Faces - Dwelling Spaces

Wednesday, 14 March 2018


I was so engaged in Tanzania with the smiles and openness of people’s faces. It was so lovely to see the joy and laughter pouring out of people, and on the flip side to see when people were bored, fed-up or sad.  The contrast to the UK where people seem much more 'closed' was striking.  I wonder if this openness is partly due to the absence at the moment of cameras, and to a degree mirrors...  Following the #liedentity conference I was thinking about our obsession in the UK with our image.  Studies, for example, show that people take an average of 7 minutes to post a selfie, this involves selecting one image from a number of photos, applying filters and choosing good hashtags. I wonder how much this attention to how we look impacts on how we control our facial expressions?

People have often told me I smile a lot.  Even getting off the aeroplane this trip one of the air hostesses stopped me and said 'thank you for smiling - every time I saw you you were smiling'.  Is it really that unusual?!

Having seen the faces of people in Tanzania, I cannot really remember seeing people looking anxious. There were certainly plenty of things to potentially be worried about there with the level of poverty and limited infrastructure. The existence was much more day to day and felt to me much more outside personal control. There was a big contrast with the situations of relative affluence around me in the UK where we believe to an extent we can provide for ourselves and control our lives.  I wonder how much this illusion of control is anxiety inducing?  When Jesus talks in Matthew 6.24-35 about not being anxious food or clothes but instead seeking first the kingdom of God, the passage ends: therefore do not be anxious about tomorrow, for tomorrow will be anxious for itself. Each day has enough trouble of its own.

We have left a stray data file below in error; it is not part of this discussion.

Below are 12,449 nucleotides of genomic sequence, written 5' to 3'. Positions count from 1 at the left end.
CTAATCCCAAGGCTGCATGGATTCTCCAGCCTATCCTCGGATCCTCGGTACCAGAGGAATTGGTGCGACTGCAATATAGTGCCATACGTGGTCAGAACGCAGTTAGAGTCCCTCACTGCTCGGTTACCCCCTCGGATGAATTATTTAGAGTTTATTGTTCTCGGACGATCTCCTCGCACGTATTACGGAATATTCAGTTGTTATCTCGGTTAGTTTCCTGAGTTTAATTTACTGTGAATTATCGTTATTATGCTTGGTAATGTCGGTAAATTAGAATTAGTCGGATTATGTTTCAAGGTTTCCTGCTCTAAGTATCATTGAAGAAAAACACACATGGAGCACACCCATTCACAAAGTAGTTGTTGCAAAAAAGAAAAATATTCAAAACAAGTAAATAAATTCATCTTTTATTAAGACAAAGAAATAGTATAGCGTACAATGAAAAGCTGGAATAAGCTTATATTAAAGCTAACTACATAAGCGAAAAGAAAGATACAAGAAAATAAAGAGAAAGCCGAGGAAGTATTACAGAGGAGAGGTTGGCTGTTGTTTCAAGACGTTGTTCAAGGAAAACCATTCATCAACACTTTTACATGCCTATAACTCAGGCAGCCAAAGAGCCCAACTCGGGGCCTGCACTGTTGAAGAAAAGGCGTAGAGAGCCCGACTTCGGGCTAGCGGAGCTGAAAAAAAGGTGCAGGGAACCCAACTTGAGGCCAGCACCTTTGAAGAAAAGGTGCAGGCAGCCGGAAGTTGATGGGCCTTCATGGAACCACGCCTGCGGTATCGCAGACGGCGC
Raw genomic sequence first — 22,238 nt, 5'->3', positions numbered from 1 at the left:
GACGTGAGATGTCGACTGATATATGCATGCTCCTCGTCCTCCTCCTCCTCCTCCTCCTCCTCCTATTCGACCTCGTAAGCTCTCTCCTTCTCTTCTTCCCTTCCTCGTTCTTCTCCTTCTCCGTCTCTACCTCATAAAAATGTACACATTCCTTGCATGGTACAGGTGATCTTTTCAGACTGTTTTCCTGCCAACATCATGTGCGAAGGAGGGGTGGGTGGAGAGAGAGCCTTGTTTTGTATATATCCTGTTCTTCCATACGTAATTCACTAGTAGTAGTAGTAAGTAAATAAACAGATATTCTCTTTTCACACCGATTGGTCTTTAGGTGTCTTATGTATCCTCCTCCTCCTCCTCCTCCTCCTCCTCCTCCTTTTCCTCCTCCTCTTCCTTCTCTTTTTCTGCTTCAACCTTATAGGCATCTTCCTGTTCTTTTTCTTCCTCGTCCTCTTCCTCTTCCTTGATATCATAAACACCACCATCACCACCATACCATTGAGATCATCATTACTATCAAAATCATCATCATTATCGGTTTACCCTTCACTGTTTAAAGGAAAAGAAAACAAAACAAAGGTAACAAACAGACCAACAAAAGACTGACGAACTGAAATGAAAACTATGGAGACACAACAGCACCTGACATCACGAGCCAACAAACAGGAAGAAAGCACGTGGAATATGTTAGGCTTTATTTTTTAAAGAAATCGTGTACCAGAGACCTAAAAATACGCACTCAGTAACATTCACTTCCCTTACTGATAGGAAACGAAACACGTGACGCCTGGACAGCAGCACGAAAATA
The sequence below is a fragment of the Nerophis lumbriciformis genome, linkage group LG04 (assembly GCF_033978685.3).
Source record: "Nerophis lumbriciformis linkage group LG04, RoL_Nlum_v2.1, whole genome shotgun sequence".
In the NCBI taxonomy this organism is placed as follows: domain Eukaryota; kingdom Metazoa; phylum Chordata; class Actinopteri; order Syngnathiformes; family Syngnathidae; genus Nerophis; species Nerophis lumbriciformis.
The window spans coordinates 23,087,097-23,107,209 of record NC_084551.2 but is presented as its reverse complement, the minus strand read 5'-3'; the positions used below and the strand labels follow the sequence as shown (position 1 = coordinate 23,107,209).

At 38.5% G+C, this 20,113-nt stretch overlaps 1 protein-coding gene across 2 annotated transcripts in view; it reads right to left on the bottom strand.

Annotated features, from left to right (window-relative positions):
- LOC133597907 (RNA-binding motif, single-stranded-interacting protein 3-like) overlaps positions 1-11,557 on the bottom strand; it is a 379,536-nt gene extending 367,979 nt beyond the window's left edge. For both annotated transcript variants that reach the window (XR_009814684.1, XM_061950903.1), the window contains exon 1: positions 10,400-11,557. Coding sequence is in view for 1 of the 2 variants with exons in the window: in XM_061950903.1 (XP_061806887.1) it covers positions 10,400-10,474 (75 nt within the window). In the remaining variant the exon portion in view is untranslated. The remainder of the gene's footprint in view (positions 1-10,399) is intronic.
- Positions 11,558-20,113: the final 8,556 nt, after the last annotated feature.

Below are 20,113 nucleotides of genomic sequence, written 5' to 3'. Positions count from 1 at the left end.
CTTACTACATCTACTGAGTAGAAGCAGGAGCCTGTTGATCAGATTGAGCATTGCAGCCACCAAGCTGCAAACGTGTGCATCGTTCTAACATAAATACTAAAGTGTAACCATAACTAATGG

We in the UK and those in Tanzania all have plenty of troubles to face, some similar and some different, but we are all meant to be living lives in partnership with God and each other.  To do this well we have to be vulnerable, and to be vulnerable is to shake off the desire to control both our image and our independence.  A carefully controlled image will only ever separate us from others, as it becomes harder to maintain integrity between our inner life and what we allow others to see.

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